By: Austin Miller
At Eagle Cap Outdoors we strive to provide unbiased opinions on gear and what truly works in the field for all hunting, hiking and whatever else you might find yourself using these products for. With that being said the team wanted to do a pack review. Packs can be very individualized and different for everyone. There are a lot of other people out there that do pack reviews, but we wanted to tailor this review specifically to the tall guys in the industry. As a tall guy myself, I feel like we get the short end of the stick most times because when companies are manufacturing items to sell, 80% of the clientele is considered average height. Nowadays companies are starting to catch on that there is a market for us taller folks and adjustability in the gear we love so much.
I’m 6’ 5” and about 215. Finding gear and packs can sometimes prove to be hard. There are a lot of companies that are taking this into consideration and it’s a breath of fresh air. With the coming reviews we will be focusing on the packs suspension, frame construction, pack lay out, adjustability & functionality, and how well it carries a load.
Selecting the right pack can be a daunting task these days, with as many manufactures that are on the market to choose from. I’m 6’5” and have a pretty slender build at 215lbs. I have a hard time finding gear that works well with my height specifically when it comes to packs. I get asked a lot about packs and it was time I tested all the top brands on the market today. First up!
Stone Glacier is a fairly new company that popped up somewhat recently. Lately I have been seeing their stuff all over! From packs to tents, hunting cloths, sleeping bags, etc…. They have been picking up traction in the hunting world and their packs caught my eye. They were kind enough to jump on board with the review we were putting together and sent a pack to be tested.
SKY ARCHER 6200ci with Xcurve frame - (I believe this exact model is discontinued) Updated model is Sky Archer 6400ci.
Right out of the box I liked how everything looked and felt. The fabric seemed very durable, zippers and construction of pack as a whole seemed well designed. I started by examining everything inside and out. With this pack you have one main pocket with a side zipper going top to bottom (quick and easy to get access.) Comes with a top shroud with one zipper across the front. Inside the main pocket you get a couple different mounting loops/webbing to run a hydration sack (sold separate for $24) and different storage bags you can tether together, also sold separate. Makes for a sleek and simple pack setup. Getting this pack set up the way I like it took about an hour, I adjusted shoulder straps, waist belt. All that was left was to load the rest of my gear. The pack I was using prior had a lot of internal pockets so I was used to everything having a home. With the Sky Archer being one big pocket I needed to put things into dry bags and stack everything inside the pack to keep it organized. When it came time to loading my spotting scope there wasn’t a good space for it (with the Sky Archer 6400ci, they have a built in sleeve for the spotter). I got on their website and ordered a spotting scope sleeve for $39. I run my sleeve just inside the main zipper with my tripod strapped on the outside of the bag. The spotter sleeve is sold separate and can be mounted to the outside of the bag, but I found it a lot easier to just put it in the pack. This pack is very versatile from stays in the backcountry or just day hunts from a basecamp. The pack weights in at 5lbs 4.48oz with medium frame, whatever the event this will cover you. With a basic overview of the pack, lets dive in to how it performed.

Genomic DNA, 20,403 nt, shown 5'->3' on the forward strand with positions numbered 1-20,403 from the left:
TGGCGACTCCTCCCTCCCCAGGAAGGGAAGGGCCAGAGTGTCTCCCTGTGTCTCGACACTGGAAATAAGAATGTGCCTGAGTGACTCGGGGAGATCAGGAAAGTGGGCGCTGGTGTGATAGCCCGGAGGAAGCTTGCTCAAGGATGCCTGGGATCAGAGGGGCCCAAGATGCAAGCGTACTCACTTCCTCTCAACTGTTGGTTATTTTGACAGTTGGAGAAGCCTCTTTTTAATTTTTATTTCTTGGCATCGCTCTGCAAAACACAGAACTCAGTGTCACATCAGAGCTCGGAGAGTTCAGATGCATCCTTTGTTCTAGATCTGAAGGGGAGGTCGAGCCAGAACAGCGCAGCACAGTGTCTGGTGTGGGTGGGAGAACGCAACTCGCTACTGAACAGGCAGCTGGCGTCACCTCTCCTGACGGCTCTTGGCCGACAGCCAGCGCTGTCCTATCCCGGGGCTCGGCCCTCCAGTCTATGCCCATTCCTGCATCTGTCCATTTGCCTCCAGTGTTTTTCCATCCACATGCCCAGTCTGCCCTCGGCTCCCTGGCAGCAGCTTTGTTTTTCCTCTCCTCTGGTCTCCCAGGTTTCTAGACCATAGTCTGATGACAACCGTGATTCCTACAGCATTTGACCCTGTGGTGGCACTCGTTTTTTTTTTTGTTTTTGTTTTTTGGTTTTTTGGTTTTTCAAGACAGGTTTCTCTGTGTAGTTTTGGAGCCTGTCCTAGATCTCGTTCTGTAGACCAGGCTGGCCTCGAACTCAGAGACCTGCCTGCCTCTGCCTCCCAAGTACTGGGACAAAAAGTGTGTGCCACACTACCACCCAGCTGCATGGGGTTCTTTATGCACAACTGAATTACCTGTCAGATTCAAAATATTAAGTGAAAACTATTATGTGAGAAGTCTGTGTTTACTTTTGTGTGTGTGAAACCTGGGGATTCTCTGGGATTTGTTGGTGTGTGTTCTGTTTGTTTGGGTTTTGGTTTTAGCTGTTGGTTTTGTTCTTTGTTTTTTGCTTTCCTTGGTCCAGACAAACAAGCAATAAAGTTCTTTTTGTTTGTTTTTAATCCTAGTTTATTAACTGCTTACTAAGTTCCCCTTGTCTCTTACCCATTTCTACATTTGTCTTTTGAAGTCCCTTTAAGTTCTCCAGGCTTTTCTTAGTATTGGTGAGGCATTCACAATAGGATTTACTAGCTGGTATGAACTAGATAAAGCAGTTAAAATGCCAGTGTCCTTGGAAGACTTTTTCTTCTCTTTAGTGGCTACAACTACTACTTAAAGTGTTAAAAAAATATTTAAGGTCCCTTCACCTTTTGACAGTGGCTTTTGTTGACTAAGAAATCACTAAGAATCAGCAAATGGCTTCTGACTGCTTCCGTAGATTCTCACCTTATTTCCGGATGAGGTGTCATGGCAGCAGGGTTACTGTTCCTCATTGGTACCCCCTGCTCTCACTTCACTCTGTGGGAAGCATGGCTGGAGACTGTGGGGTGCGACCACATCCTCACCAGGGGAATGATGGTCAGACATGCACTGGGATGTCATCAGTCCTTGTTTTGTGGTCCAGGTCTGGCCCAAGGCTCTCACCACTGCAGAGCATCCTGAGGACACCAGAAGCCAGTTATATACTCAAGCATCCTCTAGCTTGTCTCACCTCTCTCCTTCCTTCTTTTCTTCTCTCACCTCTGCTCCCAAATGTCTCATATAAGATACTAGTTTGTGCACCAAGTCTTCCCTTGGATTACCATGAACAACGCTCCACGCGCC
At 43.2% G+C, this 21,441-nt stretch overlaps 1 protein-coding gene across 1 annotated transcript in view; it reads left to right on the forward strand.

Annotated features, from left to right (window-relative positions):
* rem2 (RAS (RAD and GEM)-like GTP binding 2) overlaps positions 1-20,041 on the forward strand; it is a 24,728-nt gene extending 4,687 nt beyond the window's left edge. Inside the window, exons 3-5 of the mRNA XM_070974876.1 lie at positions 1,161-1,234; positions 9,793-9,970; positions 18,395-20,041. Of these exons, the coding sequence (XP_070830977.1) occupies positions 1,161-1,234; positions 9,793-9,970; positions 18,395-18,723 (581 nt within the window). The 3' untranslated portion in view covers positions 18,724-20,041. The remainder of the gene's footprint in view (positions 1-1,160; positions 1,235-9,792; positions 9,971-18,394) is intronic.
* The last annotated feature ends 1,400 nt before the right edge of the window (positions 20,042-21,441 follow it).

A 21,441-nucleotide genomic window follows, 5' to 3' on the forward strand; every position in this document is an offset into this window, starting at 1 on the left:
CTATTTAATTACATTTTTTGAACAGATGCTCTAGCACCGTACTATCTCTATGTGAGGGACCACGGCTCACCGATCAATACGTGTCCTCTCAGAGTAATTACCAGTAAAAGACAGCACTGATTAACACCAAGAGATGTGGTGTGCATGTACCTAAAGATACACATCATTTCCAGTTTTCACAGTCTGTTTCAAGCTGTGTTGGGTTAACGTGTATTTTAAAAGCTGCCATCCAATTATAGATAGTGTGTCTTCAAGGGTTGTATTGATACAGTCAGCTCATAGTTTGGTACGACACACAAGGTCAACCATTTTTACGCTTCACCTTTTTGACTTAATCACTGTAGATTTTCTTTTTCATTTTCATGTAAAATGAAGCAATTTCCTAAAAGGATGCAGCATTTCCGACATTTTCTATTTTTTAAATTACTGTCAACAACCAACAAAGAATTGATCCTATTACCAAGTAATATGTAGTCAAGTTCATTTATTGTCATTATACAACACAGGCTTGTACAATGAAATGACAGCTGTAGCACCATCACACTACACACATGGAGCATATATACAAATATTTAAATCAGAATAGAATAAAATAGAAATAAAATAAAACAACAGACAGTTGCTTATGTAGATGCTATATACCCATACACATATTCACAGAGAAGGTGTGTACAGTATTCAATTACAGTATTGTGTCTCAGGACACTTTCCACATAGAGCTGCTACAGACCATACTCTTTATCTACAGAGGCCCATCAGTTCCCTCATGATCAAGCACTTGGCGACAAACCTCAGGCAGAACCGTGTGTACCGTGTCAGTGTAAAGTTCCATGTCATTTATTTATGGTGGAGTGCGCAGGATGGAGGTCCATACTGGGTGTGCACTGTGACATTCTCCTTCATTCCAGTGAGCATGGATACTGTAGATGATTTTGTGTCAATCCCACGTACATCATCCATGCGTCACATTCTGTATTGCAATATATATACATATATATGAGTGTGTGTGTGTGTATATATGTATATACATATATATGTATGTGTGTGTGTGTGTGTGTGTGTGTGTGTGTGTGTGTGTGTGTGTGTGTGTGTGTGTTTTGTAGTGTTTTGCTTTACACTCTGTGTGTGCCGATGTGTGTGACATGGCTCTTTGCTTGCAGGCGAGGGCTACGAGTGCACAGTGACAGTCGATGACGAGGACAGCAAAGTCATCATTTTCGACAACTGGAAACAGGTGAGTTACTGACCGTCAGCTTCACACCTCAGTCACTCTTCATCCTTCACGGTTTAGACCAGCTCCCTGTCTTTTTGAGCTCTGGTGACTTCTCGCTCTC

First thing I noticed when getting the pack on was the waist belt had a hard time tightening. When you would pull on the cinch straps it would initially tighten, then fall back/loosen to where it started. The only way to get it tight would be suck in your stomach while tightening so there was no resistance. When trying to loosen the hip belt it wouldn’t loosen, I had to feed the straps back through the clasps. This was not something I was used to with other packs. Every other pack I have worn you could just pull out on the tensioning clasp and the belt would loosen up. The comfort of the hip belt felt okay at first, but after my first 12 miles my hips were rubbed raw.
Chris, another member of our Eagle Cap Outdoors team, had the chance to wear this pack for a 5 day Oregon deer hunt. He’s about the same size and body shape just a touch shorter standing about 6ft. I was able to review with him what he had thought of the pack after his trip. I hadn’t told him my thoughts before he used it and when he came back he shared the same likes/dislikes as I mentioned above and was unfortunately left with the same raw hips as I was.
All in all, if they could redesign the suspension on these packs I think they would have a solid product that everyone of any size would love to wear (stone Glacier does offer two more styles of frames that could be the ticket, but I was not able to test them this go around - The Krux EVO, R3 frame). For me personally, it didn’t fit very well and is not a pack that I would highly recommend. I definitely couldn’t see myself taking this on a backcountry hunt purely from a comfort standpoint.